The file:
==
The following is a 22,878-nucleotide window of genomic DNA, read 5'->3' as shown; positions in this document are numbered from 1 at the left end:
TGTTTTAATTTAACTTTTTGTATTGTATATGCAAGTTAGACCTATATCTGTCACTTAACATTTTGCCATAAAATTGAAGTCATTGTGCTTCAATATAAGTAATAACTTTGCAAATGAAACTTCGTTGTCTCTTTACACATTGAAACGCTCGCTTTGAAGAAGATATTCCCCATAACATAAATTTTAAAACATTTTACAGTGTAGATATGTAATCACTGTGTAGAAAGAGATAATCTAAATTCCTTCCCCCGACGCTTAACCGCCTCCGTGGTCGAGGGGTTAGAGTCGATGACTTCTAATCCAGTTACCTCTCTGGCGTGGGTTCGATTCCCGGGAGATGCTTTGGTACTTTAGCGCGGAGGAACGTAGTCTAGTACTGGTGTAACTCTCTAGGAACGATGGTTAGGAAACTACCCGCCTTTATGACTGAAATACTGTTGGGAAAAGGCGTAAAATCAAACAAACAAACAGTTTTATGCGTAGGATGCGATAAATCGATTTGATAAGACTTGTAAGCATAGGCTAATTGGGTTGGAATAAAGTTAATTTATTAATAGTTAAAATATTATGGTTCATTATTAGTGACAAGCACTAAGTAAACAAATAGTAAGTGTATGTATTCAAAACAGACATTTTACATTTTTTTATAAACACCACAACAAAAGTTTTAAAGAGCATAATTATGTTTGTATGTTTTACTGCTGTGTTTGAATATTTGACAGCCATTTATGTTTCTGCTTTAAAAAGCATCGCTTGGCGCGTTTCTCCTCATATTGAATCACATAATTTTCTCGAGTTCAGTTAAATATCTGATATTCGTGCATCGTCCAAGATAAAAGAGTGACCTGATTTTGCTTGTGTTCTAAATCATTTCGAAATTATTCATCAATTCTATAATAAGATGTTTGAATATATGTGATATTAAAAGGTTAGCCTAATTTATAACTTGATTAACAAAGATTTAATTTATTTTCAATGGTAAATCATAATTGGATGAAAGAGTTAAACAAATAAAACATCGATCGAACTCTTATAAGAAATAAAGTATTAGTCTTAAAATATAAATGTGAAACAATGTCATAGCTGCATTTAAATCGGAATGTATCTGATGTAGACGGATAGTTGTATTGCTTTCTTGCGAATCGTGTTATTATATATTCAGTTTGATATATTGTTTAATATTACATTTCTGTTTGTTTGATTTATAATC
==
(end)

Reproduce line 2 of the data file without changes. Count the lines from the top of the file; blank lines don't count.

TGTTTTAATTTAACTTTTTGTATTGTATATGCAAGTTAGACCTATATCTGTCACTTAACATTTTGCCATAAAATTGAAGTCATTGTGCTTCAATATAAGTAATAACTTTGCAAATGAAACTTCGTTGTCTCTTTACACATTGAAACGCTCGCTTTGAAGAAGATATTCCCCATAACATAAATTTTAAAACATTTTACAGTGTAGATATGTAATCACTGTGTAGAAAGAGATAATCTAAATTCCTTCCCCCGACGCTTAACCGCCTCCGTGGTCGAGGGGTTAGAGTCGATGACTTCTAATCCAGTTACCTCTCTGGCGTGGGTTCGATTCCCGGGAGATGCTTTGGTACTTTAGCGCGGAGGAACGTAGTCTAGTACTGGTGTAACTCTCTAGGAACGATGGTTAGGAAACTACCCGCCTTTATGACTGAAATACTGTTGGGAAAAGGCGTAAAATCAAACAAACAAACAGTTTTATGCGTAGGATGCGATAAATCGATTTGATAAGACTTGTAAGCATAGGCTAATTGGGTTGGAATAAAGTTAATTTATTAATAGTTAAAATATTATGGTTCATTATTAGTGACAAGCACTAAGTAAACAAATAGTAAGTGTATGTATTCAAAACAGACATTTTACATTTTTTTATAAACACCACAACAAAAGTTTTAAAGAGCATAATTATGTTTGTATGTTTTACTGCTGTGTTTGAATATTTGACAGCCATTTATGTTTCTGCTTTAAAAAGCATCGCTTGGCGCGTTTCTCCTCATATTGAATCACATAATTTTCTCGAGTTCAGTTAAATATCTGATATTCGTGCATCGTCCAAGATAAAAGAGTGACCTGATTTTGCTTGTGTTCTAAATCATTTCGAAATTATTCATCAATTCTATAATAAGATGTTTGAATATATGTGATATTAAAAGGTTAGCCTAATTTATAACTTGATTAACAAAGATTTAATTTATTTTCAATGGTAAATCATAATTGGATGAAAGAGTTAAACAAATAAAACATCGATCGAACTCTTATAAGAAATAAAGTATTAGTCTTAAAATATAAATGTGAAACAATGTCATAGCTGCATTTAAATCGGAATGTATCTGATGTAGACGGATAGTTGTATTGCTTTCTTGCGAATCGTGTTATTATATATTCAGTTTGATATATTGTTTAATATTACATTTCTGTTTGTTTGATTTATAATC